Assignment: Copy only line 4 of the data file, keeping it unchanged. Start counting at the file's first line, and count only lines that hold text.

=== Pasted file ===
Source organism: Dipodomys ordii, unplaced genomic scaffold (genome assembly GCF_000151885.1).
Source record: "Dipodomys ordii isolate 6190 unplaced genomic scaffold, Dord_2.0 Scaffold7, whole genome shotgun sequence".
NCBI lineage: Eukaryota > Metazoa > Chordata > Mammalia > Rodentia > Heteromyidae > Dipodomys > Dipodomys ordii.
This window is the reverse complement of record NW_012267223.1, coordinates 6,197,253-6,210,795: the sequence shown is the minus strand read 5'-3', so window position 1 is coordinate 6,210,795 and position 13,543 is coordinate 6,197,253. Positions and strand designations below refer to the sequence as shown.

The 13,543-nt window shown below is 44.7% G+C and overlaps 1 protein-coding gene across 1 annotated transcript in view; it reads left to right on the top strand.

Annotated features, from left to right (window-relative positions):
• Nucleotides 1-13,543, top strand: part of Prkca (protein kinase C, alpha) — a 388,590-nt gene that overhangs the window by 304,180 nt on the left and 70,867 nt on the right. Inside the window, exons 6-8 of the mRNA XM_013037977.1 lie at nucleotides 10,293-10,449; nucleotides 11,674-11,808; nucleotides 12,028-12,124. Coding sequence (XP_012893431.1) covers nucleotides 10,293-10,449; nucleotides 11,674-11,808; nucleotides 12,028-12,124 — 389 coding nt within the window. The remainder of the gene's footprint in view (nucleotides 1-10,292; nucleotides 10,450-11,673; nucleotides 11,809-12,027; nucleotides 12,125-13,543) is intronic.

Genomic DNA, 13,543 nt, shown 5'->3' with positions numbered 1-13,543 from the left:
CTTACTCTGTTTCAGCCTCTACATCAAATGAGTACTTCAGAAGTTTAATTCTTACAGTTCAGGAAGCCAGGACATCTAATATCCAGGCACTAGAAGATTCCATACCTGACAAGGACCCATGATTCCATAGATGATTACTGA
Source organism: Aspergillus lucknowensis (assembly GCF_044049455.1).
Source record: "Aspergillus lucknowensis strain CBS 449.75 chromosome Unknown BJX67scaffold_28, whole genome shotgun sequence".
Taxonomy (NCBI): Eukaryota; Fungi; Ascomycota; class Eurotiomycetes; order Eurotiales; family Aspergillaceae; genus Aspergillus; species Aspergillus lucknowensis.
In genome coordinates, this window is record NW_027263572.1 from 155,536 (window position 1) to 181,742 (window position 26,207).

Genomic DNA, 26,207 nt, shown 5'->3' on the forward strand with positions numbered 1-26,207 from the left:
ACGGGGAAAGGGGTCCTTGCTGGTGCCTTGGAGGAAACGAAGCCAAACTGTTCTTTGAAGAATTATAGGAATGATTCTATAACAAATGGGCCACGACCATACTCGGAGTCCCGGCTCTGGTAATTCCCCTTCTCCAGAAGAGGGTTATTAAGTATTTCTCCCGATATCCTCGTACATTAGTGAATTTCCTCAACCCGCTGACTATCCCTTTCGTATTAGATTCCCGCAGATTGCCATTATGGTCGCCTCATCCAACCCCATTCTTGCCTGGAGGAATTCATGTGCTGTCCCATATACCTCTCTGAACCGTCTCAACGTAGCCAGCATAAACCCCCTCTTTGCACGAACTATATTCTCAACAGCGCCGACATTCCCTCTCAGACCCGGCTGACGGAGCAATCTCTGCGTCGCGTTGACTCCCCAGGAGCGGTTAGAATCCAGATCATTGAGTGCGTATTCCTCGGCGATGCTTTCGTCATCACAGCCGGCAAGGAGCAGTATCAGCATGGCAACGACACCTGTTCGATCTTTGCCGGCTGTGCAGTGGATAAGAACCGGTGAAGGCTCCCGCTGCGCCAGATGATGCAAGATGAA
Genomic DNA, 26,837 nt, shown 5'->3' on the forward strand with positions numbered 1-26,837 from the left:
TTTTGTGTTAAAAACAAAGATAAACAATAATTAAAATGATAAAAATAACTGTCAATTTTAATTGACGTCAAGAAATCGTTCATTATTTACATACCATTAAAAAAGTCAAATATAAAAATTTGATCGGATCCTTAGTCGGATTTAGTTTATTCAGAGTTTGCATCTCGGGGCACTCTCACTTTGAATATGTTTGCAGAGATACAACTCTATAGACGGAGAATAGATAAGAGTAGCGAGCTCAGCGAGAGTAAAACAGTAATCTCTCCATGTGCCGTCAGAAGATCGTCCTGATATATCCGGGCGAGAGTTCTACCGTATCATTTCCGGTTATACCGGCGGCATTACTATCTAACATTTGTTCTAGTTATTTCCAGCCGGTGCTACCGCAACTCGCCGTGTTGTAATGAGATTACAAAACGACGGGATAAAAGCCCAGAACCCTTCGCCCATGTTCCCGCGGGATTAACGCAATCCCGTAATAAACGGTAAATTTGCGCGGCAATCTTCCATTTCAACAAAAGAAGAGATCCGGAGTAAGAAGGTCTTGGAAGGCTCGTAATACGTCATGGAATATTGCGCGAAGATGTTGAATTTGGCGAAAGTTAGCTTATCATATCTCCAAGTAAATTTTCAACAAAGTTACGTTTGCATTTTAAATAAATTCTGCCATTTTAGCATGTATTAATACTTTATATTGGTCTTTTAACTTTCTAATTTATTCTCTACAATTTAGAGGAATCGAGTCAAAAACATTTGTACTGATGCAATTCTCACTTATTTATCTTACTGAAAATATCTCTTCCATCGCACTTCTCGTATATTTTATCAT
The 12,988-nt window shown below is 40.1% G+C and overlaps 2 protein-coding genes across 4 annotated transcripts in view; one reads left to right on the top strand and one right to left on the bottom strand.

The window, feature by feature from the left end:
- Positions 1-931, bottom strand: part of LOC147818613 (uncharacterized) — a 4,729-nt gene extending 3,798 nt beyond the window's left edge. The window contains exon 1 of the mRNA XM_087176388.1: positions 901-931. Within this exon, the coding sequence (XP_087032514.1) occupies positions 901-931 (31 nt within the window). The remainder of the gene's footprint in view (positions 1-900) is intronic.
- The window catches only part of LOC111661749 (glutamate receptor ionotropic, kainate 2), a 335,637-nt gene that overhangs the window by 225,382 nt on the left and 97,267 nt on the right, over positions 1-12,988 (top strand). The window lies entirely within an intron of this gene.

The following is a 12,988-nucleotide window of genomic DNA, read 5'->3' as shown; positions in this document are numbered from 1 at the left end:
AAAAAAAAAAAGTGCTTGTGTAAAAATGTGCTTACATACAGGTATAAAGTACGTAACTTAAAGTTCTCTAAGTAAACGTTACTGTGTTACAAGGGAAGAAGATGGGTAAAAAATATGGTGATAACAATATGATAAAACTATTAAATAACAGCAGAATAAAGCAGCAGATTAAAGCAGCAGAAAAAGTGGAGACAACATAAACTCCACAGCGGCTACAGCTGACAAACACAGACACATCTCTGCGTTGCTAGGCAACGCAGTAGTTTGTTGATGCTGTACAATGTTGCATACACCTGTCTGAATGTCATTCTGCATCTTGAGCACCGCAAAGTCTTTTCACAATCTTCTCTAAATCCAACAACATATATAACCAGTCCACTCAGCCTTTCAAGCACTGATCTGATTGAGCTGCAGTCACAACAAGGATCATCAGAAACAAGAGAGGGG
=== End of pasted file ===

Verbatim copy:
This window is the reverse complement of record NW_012267223.1, coordinates 6,197,253-6,210,795: the sequence shown is the minus strand read 5'-3', so window position 1 is coordinate 6,210,795 and position 13,543 is coordinate 6,197,253. Positions and strand designations below refer to the sequence as shown.